Heatwave sweeps Japan, kills at least seven
TOKYO (Reuters) - Temperatures hit record highs in Japan on Thursday as a heatwave swept through the country, leaving at least seven people dead over the last few days.
In Tajimi city, 400 km (250 miles) west of Tokyo, the mercury hit 40.9 degrees Celsius (105.6 Fahrenheit), topping the previous record of 40.8 logged in 1933, the Meteorological Agency said.
At least seven elderly people have died from heatstroke in the last two days, including a 59-year-old man found dead in his living room in a city near Tokyo on Thursday.
The energy market is watching the weather closely this summer after a strong earthquake last month damaged and closed a nuclear reactor -- the world's largest -- that supplies most of the electricity to the Tokyo region.
Tokyo Electric Power Co. (TEPCO), the operator of the Kashiwazaki-Kariwa plant in Niigata prefecture, has said it may struggle to meet peak power demand from the capital if temperatures go above 35.3 Celsius, as they have done for the last few days.
The summer heat and humidity result in greater use of air conditioners, boosting electricity demand.
TEPCO increased overall power supply on Thursday by accepting help from other utilities and raising its own output as consumption was expected to rise along with temperatures, a company official said.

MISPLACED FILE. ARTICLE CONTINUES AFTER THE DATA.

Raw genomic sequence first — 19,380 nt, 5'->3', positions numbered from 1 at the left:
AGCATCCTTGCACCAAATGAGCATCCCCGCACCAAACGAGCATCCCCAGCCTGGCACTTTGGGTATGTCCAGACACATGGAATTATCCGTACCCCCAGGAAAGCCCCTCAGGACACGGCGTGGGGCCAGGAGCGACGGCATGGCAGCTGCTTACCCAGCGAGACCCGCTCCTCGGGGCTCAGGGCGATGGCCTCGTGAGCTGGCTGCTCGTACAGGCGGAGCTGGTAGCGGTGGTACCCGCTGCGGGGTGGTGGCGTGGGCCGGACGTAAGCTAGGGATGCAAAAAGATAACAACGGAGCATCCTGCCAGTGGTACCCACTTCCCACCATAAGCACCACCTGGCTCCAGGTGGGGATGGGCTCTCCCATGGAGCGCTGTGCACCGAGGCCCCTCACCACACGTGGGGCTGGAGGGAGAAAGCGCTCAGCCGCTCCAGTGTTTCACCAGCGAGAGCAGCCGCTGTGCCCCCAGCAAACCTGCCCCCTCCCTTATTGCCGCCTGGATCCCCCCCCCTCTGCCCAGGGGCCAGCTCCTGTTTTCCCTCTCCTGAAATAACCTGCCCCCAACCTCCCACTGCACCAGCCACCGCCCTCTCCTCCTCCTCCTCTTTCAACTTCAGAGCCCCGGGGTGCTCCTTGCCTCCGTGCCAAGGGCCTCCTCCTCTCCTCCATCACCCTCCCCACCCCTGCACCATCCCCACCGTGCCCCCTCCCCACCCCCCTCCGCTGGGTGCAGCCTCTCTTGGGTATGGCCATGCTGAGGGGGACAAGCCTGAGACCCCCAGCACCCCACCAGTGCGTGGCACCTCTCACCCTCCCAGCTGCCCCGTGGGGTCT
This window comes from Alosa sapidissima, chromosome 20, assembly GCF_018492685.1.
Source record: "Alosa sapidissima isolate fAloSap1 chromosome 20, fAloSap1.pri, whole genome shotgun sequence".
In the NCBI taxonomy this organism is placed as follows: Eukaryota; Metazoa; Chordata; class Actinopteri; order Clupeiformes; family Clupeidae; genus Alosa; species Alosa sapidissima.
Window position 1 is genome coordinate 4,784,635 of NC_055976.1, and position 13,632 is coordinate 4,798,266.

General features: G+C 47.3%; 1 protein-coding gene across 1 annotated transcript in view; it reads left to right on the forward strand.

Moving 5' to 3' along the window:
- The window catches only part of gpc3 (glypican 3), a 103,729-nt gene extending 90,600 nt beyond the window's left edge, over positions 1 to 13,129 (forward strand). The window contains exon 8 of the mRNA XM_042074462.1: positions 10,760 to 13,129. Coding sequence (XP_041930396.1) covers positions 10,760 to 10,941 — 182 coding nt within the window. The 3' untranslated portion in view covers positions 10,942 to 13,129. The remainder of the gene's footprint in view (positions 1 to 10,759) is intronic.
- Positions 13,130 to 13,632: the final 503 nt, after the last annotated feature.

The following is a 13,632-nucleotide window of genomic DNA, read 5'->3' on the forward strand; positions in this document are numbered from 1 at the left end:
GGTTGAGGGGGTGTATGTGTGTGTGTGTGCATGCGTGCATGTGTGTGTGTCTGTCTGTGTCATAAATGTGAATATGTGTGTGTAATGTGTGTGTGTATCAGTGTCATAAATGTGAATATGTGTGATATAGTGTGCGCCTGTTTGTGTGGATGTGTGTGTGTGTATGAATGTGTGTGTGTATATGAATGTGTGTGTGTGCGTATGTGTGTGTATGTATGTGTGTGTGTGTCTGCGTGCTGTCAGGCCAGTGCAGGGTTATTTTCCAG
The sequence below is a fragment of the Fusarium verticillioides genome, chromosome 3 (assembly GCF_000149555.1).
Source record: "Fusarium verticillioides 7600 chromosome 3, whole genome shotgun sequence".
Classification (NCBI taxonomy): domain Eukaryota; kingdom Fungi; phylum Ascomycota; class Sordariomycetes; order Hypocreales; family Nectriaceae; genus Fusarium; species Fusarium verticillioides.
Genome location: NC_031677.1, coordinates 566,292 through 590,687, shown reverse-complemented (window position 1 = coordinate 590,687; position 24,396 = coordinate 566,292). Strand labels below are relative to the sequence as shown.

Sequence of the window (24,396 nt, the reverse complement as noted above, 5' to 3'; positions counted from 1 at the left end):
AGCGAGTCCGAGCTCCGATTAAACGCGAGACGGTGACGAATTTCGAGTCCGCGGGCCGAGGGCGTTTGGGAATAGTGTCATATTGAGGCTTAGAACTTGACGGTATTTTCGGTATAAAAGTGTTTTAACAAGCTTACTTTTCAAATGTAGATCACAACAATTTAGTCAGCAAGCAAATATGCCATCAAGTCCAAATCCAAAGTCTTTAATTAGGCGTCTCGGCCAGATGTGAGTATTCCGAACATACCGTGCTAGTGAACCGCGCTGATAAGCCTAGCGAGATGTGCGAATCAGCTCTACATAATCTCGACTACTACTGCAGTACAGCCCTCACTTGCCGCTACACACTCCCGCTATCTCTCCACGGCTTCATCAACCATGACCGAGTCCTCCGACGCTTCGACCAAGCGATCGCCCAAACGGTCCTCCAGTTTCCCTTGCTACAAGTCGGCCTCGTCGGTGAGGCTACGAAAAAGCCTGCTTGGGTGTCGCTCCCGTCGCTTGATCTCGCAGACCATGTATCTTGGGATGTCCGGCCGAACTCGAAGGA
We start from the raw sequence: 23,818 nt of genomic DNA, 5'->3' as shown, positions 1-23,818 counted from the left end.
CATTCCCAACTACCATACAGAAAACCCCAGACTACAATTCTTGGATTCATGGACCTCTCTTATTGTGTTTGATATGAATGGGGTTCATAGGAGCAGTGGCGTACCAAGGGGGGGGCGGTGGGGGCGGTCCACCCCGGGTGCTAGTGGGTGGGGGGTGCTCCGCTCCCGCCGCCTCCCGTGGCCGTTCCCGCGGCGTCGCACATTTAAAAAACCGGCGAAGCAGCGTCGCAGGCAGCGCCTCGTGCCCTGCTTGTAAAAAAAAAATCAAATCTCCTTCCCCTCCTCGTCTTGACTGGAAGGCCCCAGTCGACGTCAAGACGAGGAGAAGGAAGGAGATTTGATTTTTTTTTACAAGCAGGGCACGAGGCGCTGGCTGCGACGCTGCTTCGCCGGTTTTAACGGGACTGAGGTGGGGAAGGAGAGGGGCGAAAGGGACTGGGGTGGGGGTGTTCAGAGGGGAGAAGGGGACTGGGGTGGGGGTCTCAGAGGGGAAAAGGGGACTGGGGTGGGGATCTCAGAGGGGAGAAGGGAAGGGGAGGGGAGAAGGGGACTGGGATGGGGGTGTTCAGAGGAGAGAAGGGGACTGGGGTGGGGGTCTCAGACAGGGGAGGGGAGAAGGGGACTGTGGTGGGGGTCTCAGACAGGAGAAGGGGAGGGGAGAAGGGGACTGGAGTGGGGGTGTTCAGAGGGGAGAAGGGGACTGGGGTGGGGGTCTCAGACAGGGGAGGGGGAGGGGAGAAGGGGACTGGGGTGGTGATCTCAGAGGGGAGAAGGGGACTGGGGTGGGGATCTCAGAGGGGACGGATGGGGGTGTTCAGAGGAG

TEPCO raised supply to 60.10 million kilowatts by 0200 GMT on Thursday (10 p.m. EDT on Wednesday), from an original plan to supply 58.80 million kilowatts earlier in the day.
"After taking those measures, we were able to raise supply by 1.3 million kilowatts," the official said.
TEPCO has asked six utilities to supply electricity to help fill an anticipated shortage due to the nuclear shutdown.
As of 0400-0500 GMT, electricity demand peaked at 55.94 million kilowatts, against Thursday's peak forecast demand of 57.50 million kilowatts.
On Wednesday, peak power demand was 51.89 million kilowatts.
"We are looking at the situation closely, but I think we'll have enough supplies," the official said.
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